INTERVIEW

In the studio with AlunaGeorge: an inventive RnB duo coming to a top 40 near you.

alunageorge

Photography by Phil Sharp | Words by Stuart Stubbs

Halfway between Finsbury Park, North London, and Hampton Court, south west of everything, is Ravenscourt Park, a place for yoga, 4x4s, legions of dogs and, one suspects, chit chat about who might win The Great British Bake Off. The measurements have been calculated with impressive accuracy – it really is neutral ground. In Ravenscourt Park, the estates have electric gates that glide open to allow cars the privilege of slipping in and out.

Opposite one of these estates is a narrow alleyway squashed up against a large, black gastro pub. At the bottom we knock on the door of a skewed outhouse where we are greeted by George Reid. Aluna Francis is sat on the floor of the hallway twisting her hair around a curling iron. “I’m guessing you’ve heard,” she says, furrowing her otherwise fresh face. “Oh, you haven’t. My makeup artist has had a car crash.”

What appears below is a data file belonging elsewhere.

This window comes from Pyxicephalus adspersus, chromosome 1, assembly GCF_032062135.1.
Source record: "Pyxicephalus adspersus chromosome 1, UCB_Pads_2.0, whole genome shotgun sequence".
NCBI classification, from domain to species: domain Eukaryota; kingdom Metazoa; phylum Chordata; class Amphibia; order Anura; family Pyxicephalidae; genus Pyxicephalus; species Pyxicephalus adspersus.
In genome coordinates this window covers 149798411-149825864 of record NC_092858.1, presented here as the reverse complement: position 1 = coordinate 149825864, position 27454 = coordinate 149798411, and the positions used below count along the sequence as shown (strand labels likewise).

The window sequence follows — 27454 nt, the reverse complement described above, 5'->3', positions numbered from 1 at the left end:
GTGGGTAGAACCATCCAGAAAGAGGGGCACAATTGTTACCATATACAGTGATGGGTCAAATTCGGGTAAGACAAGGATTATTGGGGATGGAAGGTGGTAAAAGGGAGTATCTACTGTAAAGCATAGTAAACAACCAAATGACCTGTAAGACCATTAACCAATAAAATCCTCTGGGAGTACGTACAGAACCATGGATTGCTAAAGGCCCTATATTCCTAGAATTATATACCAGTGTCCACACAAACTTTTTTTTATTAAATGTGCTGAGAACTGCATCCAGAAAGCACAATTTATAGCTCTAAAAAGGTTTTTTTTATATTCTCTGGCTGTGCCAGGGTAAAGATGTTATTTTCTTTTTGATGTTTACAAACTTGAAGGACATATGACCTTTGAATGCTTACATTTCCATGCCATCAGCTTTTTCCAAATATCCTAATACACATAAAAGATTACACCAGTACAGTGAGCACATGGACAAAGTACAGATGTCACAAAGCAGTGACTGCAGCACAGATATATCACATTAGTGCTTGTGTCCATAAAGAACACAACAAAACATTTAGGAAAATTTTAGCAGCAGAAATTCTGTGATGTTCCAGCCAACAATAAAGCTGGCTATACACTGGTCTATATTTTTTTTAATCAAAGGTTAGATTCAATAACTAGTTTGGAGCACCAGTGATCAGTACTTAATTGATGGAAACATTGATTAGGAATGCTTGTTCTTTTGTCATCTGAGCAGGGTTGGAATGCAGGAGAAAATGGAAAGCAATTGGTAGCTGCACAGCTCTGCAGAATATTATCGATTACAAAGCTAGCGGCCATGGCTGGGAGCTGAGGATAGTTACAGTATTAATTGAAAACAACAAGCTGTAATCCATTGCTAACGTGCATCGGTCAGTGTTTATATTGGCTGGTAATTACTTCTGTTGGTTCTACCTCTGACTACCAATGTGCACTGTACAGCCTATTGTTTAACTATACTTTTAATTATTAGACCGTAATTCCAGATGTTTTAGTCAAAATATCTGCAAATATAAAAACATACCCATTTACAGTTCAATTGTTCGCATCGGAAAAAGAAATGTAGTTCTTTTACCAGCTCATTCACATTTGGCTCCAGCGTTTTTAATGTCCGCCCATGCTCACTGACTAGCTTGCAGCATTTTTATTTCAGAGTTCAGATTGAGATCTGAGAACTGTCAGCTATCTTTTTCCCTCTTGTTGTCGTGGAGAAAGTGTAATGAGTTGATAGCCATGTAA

“She’s ok,” Aluna’s stylist quickly assures us, but it doesn’t take a genius to sense that the real problem is that she’s not coming.

Aluna says that she briefly considered going to Boots to get fixed up, atop one of the high stools in front of one of the beauty counters. Calling an emergency makeup artist (they exist) seemed like an even better option. She was on her way.

It’s all very new to us. In seven years of Loud And Quiet we’ve not once had a makeup artist, let alone stylist, on a shoot. The closest we’ve come was when we photographed Bat For Lashes in 2009, but even she did hers herself. Maybe others always did it before we/they arrived, or maybe we weren’t special enough. The latter is definitely more likely, but trumping both is that we’ve never really interviewed anyone so clearly poised for an assault on glossy chart music as AlunaGeorge.

The outhouse is the duo’s base and none-too-shabby recording studio, equidistant between their homes in Finsbury Park (Aluna) and Hampton Court (George). They’ve been here for almost a year, in a room down the end, creating polyrhythmic RnB pop embroiled in George’s glitch electronics and Aluna’s pitch-shifted vocals. They find duties like this, which have mushroomed since they stepped off tour with Brooklyn’s Friends this year, and more so since the release of debut EP ‘You Know You Like It’ in June, “distracting, but not horrible”. And in their corner of Ravenscourt Park, they cheerfully welcome me, pushing work on their debut album to one side for another afternoon.